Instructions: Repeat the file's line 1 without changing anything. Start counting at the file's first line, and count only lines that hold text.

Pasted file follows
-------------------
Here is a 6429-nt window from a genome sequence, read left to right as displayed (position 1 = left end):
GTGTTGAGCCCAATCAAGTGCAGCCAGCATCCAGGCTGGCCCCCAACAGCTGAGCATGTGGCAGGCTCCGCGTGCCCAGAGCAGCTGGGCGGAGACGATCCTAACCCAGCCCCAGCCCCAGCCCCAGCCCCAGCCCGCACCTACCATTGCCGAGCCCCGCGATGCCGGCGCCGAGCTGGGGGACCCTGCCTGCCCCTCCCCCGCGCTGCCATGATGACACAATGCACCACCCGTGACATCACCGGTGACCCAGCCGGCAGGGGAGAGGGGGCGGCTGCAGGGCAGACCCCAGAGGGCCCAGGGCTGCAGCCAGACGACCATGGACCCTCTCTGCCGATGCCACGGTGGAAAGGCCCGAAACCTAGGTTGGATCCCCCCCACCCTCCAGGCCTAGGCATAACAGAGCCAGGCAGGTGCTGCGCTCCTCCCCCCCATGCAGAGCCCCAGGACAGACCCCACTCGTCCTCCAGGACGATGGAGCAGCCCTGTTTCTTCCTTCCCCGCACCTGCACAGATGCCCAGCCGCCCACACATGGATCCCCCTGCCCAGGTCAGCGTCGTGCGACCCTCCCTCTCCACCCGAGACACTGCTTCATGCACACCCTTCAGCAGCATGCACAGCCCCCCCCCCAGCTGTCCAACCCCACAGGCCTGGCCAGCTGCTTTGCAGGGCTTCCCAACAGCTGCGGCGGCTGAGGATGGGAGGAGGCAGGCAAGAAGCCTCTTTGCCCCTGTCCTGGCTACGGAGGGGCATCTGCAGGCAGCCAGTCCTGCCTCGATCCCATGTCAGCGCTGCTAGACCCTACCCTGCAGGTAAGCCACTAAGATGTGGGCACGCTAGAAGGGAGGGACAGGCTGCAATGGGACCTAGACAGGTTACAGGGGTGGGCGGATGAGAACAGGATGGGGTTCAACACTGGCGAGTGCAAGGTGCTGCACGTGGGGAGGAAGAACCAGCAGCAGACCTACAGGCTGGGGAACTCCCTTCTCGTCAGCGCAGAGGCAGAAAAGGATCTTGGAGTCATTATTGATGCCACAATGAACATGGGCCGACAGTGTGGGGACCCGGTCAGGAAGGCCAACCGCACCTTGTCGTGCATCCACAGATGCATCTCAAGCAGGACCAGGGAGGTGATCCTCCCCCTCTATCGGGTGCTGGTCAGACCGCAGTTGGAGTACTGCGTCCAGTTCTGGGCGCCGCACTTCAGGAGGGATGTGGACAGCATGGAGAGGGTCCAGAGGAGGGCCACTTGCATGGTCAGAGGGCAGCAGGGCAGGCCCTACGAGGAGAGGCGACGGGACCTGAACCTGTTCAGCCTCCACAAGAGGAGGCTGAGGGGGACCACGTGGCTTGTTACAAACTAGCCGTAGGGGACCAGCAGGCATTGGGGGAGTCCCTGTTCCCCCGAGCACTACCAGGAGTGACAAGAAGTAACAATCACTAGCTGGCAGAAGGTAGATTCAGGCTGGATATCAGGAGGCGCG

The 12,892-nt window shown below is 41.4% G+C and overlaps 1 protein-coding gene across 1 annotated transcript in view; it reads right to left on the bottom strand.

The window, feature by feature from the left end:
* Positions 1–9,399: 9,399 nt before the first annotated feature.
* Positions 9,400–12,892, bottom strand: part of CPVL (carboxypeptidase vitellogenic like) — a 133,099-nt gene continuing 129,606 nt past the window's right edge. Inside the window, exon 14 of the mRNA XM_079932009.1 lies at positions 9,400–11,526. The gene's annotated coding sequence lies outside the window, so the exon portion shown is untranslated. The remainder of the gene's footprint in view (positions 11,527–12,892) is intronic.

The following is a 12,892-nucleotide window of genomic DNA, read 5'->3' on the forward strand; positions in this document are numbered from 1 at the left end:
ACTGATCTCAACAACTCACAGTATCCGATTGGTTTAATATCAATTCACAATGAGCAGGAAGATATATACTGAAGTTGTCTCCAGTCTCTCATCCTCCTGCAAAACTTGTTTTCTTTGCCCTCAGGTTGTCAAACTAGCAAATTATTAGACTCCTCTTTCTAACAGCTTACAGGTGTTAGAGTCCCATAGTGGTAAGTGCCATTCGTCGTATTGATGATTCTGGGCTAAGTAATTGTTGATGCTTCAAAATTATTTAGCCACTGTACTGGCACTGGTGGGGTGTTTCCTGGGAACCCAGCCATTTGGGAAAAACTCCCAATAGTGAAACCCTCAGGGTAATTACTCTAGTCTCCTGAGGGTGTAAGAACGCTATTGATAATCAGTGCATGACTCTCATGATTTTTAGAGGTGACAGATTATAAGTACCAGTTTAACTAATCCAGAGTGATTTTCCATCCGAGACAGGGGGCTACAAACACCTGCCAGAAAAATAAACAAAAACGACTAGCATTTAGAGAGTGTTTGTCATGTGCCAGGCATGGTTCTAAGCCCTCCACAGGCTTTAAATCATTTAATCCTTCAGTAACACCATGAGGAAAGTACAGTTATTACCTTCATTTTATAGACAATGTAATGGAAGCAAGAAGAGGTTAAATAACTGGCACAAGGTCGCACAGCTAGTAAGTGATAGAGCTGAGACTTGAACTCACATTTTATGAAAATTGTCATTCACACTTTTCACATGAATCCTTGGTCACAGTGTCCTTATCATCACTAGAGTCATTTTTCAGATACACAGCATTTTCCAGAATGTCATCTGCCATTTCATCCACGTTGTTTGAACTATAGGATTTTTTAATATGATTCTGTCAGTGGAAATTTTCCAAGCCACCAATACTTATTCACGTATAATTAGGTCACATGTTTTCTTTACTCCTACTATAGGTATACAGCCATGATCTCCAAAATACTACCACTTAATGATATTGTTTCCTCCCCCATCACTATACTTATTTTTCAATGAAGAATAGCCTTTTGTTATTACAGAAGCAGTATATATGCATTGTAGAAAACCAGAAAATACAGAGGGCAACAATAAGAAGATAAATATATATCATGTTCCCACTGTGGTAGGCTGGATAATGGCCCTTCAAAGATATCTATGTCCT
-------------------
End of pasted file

Here is a 6429-nt window from a genome sequence, read left to right as displayed (position 1 = left end):